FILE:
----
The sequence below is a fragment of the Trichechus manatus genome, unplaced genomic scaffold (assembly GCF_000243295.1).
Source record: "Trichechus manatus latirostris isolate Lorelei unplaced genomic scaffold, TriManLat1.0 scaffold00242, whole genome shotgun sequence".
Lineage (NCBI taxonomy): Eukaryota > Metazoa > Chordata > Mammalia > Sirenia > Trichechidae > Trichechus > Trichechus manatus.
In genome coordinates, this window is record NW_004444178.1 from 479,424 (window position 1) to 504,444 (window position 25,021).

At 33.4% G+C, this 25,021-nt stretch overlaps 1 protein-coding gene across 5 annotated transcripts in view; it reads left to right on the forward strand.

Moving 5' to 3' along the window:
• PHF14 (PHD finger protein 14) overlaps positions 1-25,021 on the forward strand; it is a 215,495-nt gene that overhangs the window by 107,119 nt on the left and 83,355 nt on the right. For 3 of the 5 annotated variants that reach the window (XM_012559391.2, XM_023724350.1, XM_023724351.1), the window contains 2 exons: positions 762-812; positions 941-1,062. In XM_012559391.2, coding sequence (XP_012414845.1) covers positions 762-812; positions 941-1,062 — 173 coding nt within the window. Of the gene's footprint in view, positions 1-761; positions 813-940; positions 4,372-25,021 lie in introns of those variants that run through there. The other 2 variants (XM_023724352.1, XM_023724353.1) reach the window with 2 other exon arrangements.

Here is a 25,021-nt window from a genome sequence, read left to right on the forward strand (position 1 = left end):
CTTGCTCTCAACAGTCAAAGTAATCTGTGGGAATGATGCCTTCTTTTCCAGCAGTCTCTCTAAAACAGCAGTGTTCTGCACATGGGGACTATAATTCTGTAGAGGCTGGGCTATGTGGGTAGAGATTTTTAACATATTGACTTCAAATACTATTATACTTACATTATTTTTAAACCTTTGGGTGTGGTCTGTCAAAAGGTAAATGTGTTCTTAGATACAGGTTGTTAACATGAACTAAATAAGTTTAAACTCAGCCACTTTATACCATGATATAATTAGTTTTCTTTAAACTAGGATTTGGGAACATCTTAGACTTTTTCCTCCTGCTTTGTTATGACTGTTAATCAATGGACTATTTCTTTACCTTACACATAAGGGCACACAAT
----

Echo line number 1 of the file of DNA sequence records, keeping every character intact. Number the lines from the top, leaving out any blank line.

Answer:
The sequence below is a fragment of the Trichechus manatus genome, unplaced genomic scaffold (assembly GCF_000243295.1).